Leadership: Planning For The Next Invasion Of Iraq

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February 2, 2011: Iraqi leaders are becoming more aware of their vulnerability to Iranian (or Turkish or Saudi Arabian) invasion, as American forces prepare to completely withdraw. There are two problems here. One is that the Iraqi Army has, for the last five years, been used primarily as an internal security force. With 230,000 troops and 18 divisions, the army is short of armored vehicles and artillery. More importantly, the army has not trained to oppose an invasion from, say, Iran.

The Iranian Army is twice the size of Iraq's, with twice as many divisions, a lot more tanks and artillery, and training for offensive operations. But the Iranian armed forces suffer from decades of arms embargos, and spend a lot of time keeping elderly equipment and weapons operational. Moreover, the kinds of troops movements needed for an invasion of Iraq would be detected by American intelligence (the spy satellites alone would catch this.) American air power could be beefed up in Kuwait and Saudi Arabia, and the other Arab states in the region would likely offer help (in the form of air power) to Iraq. Iran could still invade, and might be able to grab many Iraqi oil fields in the south (which are close to the border). This is highly unlikely, as the counterattack (from the air) would devastate the Iranian economy. Being the aggressor would lose Iran any popular support around the world, or even inside Iran.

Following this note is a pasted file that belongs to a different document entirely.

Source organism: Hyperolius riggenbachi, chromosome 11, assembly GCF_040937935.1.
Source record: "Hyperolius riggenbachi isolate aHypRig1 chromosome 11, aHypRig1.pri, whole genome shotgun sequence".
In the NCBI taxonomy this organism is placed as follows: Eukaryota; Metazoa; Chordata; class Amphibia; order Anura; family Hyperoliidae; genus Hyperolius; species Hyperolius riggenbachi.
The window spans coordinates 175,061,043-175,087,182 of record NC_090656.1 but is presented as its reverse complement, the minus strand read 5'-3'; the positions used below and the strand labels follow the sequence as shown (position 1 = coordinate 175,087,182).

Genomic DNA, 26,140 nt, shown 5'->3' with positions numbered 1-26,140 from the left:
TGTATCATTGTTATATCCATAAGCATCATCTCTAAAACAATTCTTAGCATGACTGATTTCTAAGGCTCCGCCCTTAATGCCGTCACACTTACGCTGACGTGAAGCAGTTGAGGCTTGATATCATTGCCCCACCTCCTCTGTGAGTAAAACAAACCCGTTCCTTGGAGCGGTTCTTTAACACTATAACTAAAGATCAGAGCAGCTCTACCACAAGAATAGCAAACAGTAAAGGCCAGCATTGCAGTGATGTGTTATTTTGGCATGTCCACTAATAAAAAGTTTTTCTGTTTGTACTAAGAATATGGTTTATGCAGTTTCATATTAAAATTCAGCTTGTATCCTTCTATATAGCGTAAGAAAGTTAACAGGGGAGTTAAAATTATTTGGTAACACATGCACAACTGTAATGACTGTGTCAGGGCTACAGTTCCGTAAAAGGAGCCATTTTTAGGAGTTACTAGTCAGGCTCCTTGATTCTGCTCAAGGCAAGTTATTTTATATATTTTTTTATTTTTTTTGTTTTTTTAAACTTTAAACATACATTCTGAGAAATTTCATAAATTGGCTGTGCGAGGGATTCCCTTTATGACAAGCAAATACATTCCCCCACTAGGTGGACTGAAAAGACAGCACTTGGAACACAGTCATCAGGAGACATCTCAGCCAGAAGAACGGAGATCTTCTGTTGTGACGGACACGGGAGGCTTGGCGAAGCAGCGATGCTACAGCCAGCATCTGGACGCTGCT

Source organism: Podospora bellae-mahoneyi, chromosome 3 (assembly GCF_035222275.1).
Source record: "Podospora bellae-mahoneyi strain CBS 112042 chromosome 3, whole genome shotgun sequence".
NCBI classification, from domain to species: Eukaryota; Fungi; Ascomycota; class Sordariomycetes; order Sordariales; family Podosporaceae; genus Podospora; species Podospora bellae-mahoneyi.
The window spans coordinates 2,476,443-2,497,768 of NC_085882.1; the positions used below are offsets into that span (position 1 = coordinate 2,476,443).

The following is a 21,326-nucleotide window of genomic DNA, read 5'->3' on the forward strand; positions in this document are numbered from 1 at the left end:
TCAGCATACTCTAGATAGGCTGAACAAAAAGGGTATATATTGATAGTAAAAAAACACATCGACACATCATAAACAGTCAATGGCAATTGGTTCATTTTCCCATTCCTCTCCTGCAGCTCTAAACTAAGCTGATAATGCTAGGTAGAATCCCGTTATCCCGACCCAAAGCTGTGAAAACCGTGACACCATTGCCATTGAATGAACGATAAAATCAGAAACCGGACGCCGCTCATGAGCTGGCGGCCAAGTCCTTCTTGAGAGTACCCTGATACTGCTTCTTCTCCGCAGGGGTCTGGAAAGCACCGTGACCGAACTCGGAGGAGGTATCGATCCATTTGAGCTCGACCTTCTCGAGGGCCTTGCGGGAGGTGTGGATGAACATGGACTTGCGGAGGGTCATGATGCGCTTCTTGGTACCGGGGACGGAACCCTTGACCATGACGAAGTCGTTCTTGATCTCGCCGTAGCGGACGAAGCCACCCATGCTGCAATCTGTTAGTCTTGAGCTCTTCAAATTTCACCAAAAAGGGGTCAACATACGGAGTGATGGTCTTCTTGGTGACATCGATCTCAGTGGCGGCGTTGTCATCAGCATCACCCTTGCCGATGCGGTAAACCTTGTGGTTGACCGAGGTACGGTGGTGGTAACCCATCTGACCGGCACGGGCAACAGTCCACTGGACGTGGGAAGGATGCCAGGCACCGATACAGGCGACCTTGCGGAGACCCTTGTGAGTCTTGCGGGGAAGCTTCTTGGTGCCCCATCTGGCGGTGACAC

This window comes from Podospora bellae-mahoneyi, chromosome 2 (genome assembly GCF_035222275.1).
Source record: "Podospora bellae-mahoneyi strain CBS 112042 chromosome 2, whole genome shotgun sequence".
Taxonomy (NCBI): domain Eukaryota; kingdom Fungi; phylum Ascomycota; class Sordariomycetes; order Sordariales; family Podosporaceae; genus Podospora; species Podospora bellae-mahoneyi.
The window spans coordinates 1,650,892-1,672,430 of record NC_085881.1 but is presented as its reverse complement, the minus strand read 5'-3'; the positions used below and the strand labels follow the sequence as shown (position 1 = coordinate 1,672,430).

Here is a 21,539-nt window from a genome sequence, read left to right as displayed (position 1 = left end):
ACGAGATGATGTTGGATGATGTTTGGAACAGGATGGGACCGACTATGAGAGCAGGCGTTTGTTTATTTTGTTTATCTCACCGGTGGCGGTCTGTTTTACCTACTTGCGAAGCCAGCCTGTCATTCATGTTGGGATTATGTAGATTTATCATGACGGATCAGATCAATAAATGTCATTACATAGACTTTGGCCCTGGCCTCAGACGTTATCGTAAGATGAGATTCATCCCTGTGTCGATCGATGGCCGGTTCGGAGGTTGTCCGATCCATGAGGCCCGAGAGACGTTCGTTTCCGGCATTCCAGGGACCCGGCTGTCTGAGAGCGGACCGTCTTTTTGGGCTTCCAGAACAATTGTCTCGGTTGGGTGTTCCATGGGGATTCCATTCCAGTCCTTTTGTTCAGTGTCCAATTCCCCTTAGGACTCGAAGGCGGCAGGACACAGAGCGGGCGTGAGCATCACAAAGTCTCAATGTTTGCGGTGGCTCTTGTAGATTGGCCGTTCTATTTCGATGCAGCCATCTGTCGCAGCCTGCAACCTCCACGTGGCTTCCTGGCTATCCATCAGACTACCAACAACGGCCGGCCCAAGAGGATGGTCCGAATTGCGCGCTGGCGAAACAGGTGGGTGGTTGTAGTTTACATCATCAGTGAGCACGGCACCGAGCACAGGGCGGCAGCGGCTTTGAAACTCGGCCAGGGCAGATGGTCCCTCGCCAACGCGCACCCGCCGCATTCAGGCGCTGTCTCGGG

Turkey has a much more modern force, but invading Iraq would still bring economic and military retribution. The Turks are not known for doing really stupid things, like suddenly deciding to invade a neighbor. The Saudis also have a lot of reasons not to invade, and very few incentives to move north.

Thus the Iraqis, while nervous about their military vulnerability once the Americans leave, don't believe any of their neighbors are crazy enough to invade. And even if an invasion occurred, for once Iraqi would be on the side of the angels, and eligible for rescue by the United States and the world community. Then again, there's also a nightmare scenario, where the Iranians and Turks partition Iraq with a joint invasion (Iran gets southern Iraq and Baghdad, Syria gets Western Iraq and Turkey gets the Kurdish north and the oil wells up there.) Iran has recently revived its centuries old claim on southern Iraq, and Turkey still resents the loss of northern Iraq (and its oil) as punishment for losing in World War I. These old grudges often create unpleasant decisions.

 


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